Tag Archives: diabetic neuropathy

Galileo: Potential Non-pharmacological Therapy for Diabetes

J Diabetes Sci Technol. 2014 Jul;8(4):889-94. doi: 10.1177/1932296814536289. Epub 2014 May 21

The Effect of Whole Body Vibration on Skin Blood Flow and Nitric Oxide Production

Paula K. Johnson, MS; J. Brent Feland, PT, PhD; A. Wayne Johnson, PT, PhD; Gary W. Mack, PhD; Ulrike H. Mitchell, PT, PhD

Department of Exercise Sciences Brigham Young University, Provo, UT

Abstract

Background: Vascular dysfunction due to hyperglycemia in individuals with diabetes is a
factor contributing to distal symmetric polyneuropathy (DSP). Reactive oxygen species (ROS)
reduce the bioavailability of nitric oxide (NO), a powerful vasodilator, resulting in reduced
circulation and nerve ischemia. Increases in blood NO concentrations and circulation have been
attributed to whole body vibration (WBV).

The purpose of this study was to the determine the effects of low frequency, low amplitude WBV on whole blood NO concentration and skin blood flow (SBF) in individuals with symptoms of DSP.

Research Design and Methods: Ten subjects with diabetes and impaired sensory
perception in the lower limbs participated in this cross-over study. Each submitted to two
treatment conditions, WBV and sham, with a one week washout period between. Blood draws
for NO analysis and Doppler laser image scans of SBF were performed before, immediately after and following a 5 minute recovery of each the treatments.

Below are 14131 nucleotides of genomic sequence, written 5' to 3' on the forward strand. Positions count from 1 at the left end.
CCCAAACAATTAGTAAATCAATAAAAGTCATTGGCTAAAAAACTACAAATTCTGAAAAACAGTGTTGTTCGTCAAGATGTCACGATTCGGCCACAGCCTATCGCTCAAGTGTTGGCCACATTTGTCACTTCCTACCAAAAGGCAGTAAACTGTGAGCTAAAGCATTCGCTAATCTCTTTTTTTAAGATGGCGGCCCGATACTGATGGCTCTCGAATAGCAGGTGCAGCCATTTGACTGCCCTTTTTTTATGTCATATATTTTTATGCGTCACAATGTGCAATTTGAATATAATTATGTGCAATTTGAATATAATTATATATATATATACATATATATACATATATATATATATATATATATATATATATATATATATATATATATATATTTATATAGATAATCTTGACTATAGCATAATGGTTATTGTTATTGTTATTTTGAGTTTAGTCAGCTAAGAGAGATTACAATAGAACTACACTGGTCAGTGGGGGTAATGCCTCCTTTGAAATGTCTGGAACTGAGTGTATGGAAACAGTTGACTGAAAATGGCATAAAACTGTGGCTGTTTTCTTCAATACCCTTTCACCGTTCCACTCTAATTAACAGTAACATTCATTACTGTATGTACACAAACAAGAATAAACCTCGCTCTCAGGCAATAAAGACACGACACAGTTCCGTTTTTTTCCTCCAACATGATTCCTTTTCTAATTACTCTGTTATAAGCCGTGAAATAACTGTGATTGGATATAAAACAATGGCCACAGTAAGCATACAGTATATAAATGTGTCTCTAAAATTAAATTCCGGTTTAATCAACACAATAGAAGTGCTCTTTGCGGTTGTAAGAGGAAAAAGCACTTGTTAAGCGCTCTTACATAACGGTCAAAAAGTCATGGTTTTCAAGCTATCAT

Mean Skin Blood Flow

Mean Skin Blood Flow

Results: Low frequency, low amplitude WBV vibration significantly increased skin blood
flow compared to the sham condition (F2,18=5.82, p=0.0115). Whole blood nitric oxide
concentrations did not differ between the WBV and sham condition immediately or 5 minutes
post-treatment (F2,18=1.88, p=0.1813)


Conclusions: These findings demonstrate that subjects with diabetes respond to whole
body vibration with increased skin blood flow compared to sham condition. The implication is
that WBV is a potential non-pharmacological therapy for neurovascular complications of
diabetes.

 

Galileo Improves Diabetic Neuropathy

Tohoku J Exp Med, 2013; 231(4): 305-14, PMID: 24334483

Whole-body vibration training improves balance, muscle strength and glycosylated hemoglobin in elderly patients with diabetic neuropathy.

Lee K, Lee S, Song C
Department of Physical Therapy, Sahmyook University.

Abstract

Elderly patients with diabetes and peripheral neuropathy are more likely to experience falls. However, the information available on how such falls can be prevented is scarce. We investigated the effects of whole-body vibration (WBV) combined with a balance exercise program on balance, muscle strength, and glycosylated hemoglobin (HbA1c) in elderly patients with diabetic peripheral neuropathy.

Fifty-five elderly patients with diabetic neuropathy were randomly assigned to WBV with balance exercise group, balance exercise (BE) group, and control group. The WBV and BE groups performed the balance exercise program for 60 min per day, 2 times per week, for 6 weeks. Further, the WBV group performed WBV training (up to 3 x 3 min, 3 times per week, for 6 weeks). The control group did not participate in any training.

The main outcome measures were assessed at baseline and after 6 weeks of training; namely, we assessed:

  • Postural sway and one leg stance (OLS) for static balance
  • Berg balance scale (BBS)
  • Timed up-and-go (TUG) test
  • Functional reach test (FRT) for dynamic balance
  • Five-times-sit-to-stand (FTSTS) test for muscle strength
  • HbA1c for predicting the progression of diabetes.

Significant improvements were noted in the static balance, dynamic balance, muscle strength, and HbA1c in the WBV group, compared to the BE and control groups (P < 0.05).

Thus, in combination with the balance exercise program, the short-term WBV therapy is beneficial in improving balance, muscle strength and HbA1c, in elderly patients with diabetic neuropathy who are at high risk for suffering falls.